Travel guide to Greenland

On this great island in the far north you will meet a people and an environment different from anything else in the world. The main part of the island is permanently covered by snow, but on the coasts you can explore vast areas of tundra, enormous blocks of ice - and the sprinkling of the many small human communities. This is where Greenlanders preserve their ancient traditions and culture.


Local name
Kalaallit Nunaat
Nuuk (Good Hope)
2,175,600 sq km
Principal Languages
Greenlandic and Danish
Principal Religion
Evangelical Lutheran
56,309 (2000)
Self-governing Danish territory
Greenland is the world's largest island, and a permanent layer of ice covers most of this enormous land - whose northernmost point is only 700 km from the North Pole. The inland ice is 3300 metres thick at its deepest point, and the country has more than 40,000 km of coastline.

Travel preparation


Best time to visit

Greenland has two basic seasons: summer and winter. During the winter months you can experience the natural scenery normally associated with the country, but Greenland is also interesting during the summer - when you can go hiking in the mountains and sailing along the coast.


Lonely Planet Iceland, Greenland & the Faroe Islands

Local conditions



Danish krone (DKR), 1 krone=100 øre.

Net cafes

The inland ice doesn't exactly swarm with Internet cafes, but you can find one in Nuuk and Sisimut, or you can ask in the local library.


You tip about 10 per cent in restaurants, and you can also tip your tour guide, if the tour has been extraordinarily good.


Greenland is divided into three time zones: When it is 12.00 in England, it is 08.00 in the Nuuk area. When it is 12.00 in England, it is 07.00 in the Qaanaaq area. When it is 12.00 in England, it is 10.00 in the Ittoqqortoormiit area.

Weight and Measures

Length: metre Weight: kilogram Temperature: centigrade Volume: litre


It is prohibited to photograph in churches during sermons. It is always polite to ask the Greenlanders' permission, before photographing them.

Drinking water

The tap water is safe to drink in all of Greenland, and you can also drink the water in rivers and lakes.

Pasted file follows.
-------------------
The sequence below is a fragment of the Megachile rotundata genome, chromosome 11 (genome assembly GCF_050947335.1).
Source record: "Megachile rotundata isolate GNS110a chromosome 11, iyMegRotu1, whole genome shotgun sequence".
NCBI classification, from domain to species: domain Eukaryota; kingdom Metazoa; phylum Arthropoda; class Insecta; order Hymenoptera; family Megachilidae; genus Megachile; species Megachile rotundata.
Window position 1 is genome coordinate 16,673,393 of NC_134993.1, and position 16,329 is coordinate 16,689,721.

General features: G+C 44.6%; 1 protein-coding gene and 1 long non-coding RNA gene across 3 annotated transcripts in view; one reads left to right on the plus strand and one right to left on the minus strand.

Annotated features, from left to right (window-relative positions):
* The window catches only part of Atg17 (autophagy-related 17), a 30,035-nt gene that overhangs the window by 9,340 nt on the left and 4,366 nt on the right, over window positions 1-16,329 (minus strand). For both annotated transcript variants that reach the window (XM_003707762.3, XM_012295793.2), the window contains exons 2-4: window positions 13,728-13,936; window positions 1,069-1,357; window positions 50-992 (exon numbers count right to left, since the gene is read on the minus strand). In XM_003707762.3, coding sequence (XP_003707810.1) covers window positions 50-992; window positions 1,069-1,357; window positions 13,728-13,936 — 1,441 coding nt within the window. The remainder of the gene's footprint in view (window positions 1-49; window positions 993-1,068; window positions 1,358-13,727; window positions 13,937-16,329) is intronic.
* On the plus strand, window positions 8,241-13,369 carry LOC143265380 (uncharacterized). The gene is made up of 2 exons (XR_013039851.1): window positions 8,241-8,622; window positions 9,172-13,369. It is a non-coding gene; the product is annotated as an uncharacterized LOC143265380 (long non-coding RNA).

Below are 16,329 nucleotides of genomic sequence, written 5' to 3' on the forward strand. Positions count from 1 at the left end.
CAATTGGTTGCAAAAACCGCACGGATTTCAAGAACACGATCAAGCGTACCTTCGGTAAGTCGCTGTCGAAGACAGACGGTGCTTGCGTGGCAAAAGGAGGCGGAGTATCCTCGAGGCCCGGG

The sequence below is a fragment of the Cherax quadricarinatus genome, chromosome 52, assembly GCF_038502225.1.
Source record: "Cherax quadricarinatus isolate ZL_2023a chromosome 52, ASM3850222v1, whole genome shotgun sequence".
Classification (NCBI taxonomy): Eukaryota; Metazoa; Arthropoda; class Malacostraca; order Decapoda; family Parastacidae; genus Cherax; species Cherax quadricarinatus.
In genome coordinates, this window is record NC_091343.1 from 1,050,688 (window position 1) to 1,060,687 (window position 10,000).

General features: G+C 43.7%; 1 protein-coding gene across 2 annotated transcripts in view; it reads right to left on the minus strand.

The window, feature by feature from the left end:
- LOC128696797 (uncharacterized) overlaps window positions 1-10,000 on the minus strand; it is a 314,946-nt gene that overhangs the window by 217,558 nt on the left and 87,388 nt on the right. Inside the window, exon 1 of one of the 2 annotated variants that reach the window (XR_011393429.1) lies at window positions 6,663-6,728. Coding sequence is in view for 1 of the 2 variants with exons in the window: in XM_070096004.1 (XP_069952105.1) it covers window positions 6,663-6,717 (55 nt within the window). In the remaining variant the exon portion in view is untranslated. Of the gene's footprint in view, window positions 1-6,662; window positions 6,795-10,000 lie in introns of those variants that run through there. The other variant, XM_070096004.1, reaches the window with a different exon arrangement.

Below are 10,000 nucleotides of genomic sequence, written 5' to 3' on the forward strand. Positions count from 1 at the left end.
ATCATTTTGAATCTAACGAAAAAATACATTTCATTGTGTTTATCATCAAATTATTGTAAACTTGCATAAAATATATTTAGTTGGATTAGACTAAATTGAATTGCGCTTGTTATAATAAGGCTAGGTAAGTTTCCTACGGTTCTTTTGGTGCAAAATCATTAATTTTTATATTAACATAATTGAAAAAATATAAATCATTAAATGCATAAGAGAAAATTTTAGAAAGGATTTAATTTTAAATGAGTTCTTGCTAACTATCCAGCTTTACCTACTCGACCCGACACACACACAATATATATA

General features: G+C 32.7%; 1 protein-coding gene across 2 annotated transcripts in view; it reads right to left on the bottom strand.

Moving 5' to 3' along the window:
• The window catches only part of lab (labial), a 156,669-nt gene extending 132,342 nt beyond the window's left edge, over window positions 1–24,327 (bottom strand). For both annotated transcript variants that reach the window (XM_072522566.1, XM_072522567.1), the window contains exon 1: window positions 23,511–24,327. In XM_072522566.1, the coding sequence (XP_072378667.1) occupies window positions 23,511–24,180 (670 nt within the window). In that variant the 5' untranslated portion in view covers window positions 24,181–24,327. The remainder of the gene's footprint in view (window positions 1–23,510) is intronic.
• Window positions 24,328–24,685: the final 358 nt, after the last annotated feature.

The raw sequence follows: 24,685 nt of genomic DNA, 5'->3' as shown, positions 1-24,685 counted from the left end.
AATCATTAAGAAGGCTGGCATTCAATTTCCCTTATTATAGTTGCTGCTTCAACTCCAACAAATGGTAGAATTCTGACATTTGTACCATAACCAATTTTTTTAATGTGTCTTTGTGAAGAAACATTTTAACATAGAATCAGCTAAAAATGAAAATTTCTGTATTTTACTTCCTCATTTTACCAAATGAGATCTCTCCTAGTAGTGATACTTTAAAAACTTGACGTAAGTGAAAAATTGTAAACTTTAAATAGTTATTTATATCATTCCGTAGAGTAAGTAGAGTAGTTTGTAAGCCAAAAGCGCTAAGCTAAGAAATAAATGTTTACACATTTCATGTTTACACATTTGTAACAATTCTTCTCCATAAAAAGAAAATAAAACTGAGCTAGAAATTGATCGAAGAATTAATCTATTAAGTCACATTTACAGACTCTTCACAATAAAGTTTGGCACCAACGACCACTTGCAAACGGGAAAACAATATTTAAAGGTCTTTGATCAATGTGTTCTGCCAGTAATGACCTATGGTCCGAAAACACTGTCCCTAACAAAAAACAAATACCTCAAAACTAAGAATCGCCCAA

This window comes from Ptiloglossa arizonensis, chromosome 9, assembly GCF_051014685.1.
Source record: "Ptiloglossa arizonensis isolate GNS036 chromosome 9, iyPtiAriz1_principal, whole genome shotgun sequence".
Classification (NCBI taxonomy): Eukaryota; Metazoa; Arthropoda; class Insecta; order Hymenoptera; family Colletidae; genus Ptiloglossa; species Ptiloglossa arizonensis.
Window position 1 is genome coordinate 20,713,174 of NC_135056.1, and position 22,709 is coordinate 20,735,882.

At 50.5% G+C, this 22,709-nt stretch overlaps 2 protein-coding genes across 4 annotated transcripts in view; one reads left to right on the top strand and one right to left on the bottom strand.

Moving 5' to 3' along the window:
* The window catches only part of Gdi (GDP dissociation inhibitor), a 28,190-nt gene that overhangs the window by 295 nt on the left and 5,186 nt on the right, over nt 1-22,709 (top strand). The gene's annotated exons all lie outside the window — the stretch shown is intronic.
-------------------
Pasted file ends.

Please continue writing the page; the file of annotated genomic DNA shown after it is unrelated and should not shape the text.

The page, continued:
220V/50 Hz.


Common good behaviour is expected in Greenland.

Business Hours

Shops are open 9.00 to 17.30 (Monday to Thursday), 9.00 to 19.00 (Friday) and 9.00 to 13.00 (Saturday). Banks are open 10.00 to 16.00 (Monday to Friday). Offices are open 10.00 to 16.00 (Monday to Friday).

Food and drink

Traditional Greenlandic cuisine consists of freshly killed fish, seals and walruses. Traditionally the newly slaughtered animals more tender parts - such as heart, kidney and eyes - were held in reserve for the hunter at the top of the hierarchy. If you do not enjoy warm intestines, but prefer your dead creatures burned, then you can have cooked fish such as salmon, codfish, Greenland halibut, seal, whale and many others. There are not many fruits and vegetables, and those you can get in the supermarkets are rarely very fresh because of the long distances they travel.

Disabled travellers

Greenland isn't the best place to go if you are disabled, as the rough landscape demands a good physique if you really want to experience the country at close range.


New Year's Day, 1 January Twelfth Night, 6 January The Worker's International Day (half a holiday), 1 May Constitution Day, 5 June Greenland's National Day, 21 June Christmas, 24 December Christmas Day, 25 december Boxing Day, 26 december New Year's Eve, 31 december Easter, March or April Whitsun Ascension Day General Prayer Day

Accommodation / Hotel



You can pitch your tent anywhere in Greenland, but don't expect any camping sites as in the rest of Europe. Most have no facilities at all, but others have workmen's huts with bathroom facilities installed.


Greenland has everything from large, international hotels to small, family-run hotels with only a few rooms. It is expensive to spend the night at a hotel in Greenland.


In the summer, you can find a hostel in practically all towns, and often it is schoolrooms that are rented out to tourists. They all have access to kitchen and bath, but that is all that can be said in general about them.

Other Accommodation

Seamen's Homes Seamen's Homes only exist in a few towns, and the rooms are usually in good condition. The food served in seamen's homes is often okay - and cheaper than in the hotels.

Local transport



There are domestic helicopter flights between the major cities, but it is fairly expensive to fly in Greenland


There are city buses in the major cities, but no long distance buses.


There are no trains in Greenland.


You'll only find taxis in very few places in Greenland.

Car rental

There isn't much use for a car in Greenland.

Boat or Ferry

Boat services are very well developed in Greenland, and you can sail from town to town in everything from small dinghies to large passenger ships - depending on your mood and wallet.

Other Transport

Dog sledges are commonly used by Greenlanders when crossing the inland ice. As a tourist you can rent a sledge with dog pack and a driver.
Travelmarket International
Price comparison site for flights and hotels - best flight price guaranteed